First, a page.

Will some form of direct democracy supplant representative, deliberative government in the twenty-first century United States? That question is at the heart of Donald R. Wolfensberger’s history of Congress and congressional reform, which runs back to the Constitution’s creation of a popularly elected House of Representatives and forward to the surreal ending of the 105th Congress, featuring barrels of pork, resignation of the speaker, and impeachment of the president.

The author’s expertise comes from twenty-eight years as a staff member in the House, culminating in service as chief of staff of the powerful House Rules Committee. He was a top parliamentary expert and a principal Republican procedural strategist. Sensitive to the power of process, Wolfensberger is an authoritative guide to reform efforts of earlier eras. And as a participant in reforms since the 1960s, he offers a unique perspective on forging the “1970s sunshine coalition,” televising House proceedings, debating term limits, and coping with democracy in an electronic age.

Donald R. Wolfensberger served as a staff member in Congress from 1969 to 1997, working for such House members as John B. Anderson, Trent Lott, and Lynn Martin. He is currently the director of the Congress Project at the Woodrow Wilson Center.



1. Making a Constitution

2. The Bill of Rights: Madison Gets Religion

3. The Right to Petition: The Long Drive

4. Congress and the Progressive Era

5. The Initiative and Referendum Movement

6. National Referendum Proposals and the Isolationist Impulse

7. The Dawning of the Sunshine Seventies

8. A Window on Congress: Televising Floor Debates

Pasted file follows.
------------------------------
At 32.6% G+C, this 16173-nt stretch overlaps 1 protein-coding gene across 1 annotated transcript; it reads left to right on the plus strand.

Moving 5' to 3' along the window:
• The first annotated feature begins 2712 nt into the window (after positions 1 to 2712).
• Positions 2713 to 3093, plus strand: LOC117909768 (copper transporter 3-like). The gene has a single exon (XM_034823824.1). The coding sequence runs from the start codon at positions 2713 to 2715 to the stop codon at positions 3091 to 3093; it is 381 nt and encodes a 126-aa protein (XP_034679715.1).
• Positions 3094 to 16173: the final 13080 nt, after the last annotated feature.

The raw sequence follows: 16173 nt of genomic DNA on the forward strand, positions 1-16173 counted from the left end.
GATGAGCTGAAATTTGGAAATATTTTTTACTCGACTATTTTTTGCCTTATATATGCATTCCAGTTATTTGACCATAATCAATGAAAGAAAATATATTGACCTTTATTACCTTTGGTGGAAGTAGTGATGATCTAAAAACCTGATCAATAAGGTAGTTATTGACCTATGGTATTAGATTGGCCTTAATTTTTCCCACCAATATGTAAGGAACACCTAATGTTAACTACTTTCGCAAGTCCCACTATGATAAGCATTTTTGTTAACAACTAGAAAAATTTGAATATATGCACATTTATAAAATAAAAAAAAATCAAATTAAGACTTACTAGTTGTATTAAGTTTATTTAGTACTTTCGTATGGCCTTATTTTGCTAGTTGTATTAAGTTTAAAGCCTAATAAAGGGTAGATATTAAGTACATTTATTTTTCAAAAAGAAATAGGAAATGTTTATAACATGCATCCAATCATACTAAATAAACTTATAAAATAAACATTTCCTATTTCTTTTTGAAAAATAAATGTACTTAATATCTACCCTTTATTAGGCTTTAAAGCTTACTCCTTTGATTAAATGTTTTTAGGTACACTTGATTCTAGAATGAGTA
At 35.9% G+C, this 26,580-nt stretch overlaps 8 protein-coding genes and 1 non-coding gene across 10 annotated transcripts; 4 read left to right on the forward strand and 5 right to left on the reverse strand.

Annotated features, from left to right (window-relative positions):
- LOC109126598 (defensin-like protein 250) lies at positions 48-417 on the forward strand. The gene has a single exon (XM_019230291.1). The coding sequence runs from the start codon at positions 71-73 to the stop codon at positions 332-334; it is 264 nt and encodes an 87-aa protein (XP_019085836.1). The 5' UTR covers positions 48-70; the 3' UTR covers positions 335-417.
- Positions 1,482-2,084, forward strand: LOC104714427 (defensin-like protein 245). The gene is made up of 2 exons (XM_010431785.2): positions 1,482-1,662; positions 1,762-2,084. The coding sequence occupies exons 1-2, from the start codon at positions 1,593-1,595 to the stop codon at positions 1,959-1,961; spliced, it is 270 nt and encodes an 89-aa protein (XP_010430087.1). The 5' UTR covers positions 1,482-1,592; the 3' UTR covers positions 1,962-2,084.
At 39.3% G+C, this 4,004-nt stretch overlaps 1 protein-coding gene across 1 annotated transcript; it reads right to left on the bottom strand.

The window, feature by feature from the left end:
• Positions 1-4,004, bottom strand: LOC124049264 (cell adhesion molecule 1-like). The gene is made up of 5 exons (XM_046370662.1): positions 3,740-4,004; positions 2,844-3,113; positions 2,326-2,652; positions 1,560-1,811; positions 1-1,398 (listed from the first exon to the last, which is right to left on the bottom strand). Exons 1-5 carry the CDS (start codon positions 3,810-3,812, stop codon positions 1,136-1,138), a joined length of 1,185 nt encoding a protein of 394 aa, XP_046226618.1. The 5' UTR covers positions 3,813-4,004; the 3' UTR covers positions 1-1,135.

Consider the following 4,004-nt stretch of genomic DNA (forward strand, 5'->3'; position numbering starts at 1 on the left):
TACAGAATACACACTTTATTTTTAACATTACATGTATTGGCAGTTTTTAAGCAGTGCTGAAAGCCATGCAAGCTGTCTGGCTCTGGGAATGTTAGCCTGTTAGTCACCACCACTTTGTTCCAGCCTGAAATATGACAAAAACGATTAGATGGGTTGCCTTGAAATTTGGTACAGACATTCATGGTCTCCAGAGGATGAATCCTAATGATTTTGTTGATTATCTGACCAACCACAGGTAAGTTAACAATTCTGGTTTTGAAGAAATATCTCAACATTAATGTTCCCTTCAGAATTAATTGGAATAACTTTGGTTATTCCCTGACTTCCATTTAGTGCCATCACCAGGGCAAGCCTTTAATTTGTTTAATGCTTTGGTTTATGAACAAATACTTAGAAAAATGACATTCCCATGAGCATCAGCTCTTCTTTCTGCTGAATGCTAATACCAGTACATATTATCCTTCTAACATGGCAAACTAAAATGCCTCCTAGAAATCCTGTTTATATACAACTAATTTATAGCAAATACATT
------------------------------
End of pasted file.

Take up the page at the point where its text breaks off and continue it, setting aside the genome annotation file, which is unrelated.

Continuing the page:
9. The Revival of Direct Democracy Proposals

10. The Road to the Republican Revoluation

11. The Road to Governance: Revolution, Reform, and Reality

12. Coming Full Circle: The Complete Revolution?

13. Term Limits and the Scarlet Letter

14. The Electronic Congress

15. The Curtain Falls Twice on the House

16. The Future of Deliberative Democracy

Appendix A: Voter Turnout in States with and without Statutory Initiatives and/or Referendums, 1992 and 1996 General Elections
Appendix B: House Legislative Data for 103d–105th Congresses


“An interesting volume on Congress and its democratic relationships with the people.”—Choice

“The author, a long-time Republican staff member in the U.S. Congress who played a key role in the events leading up to and following the Republican takeover of the U.S. House of Representatives in 1994, eschews the traditional memoir in favor of a more ambitious approach. Certainly, Wolfensberger relies on stories from his tenure in the House, but he also plays the role of historian and political scientist.”—Neil Berch, Controversia

“This book contains the best and finest understanding of Congressional behavior I know and makes anew—and in the context of current political issues and means of communication—our founders’ case for deliberative, representative democracy.”—Anthony C. Beilenson, former U.S. Representative from California

“Anyone who reads this study will recognize immediately that the scholarship that went into it is superior.… With the twenty-first century just around the corner, it is especially timely given its assessment of the tension between our republican form of government and ‘virtual democracy.’”—Walter Oleszek, American University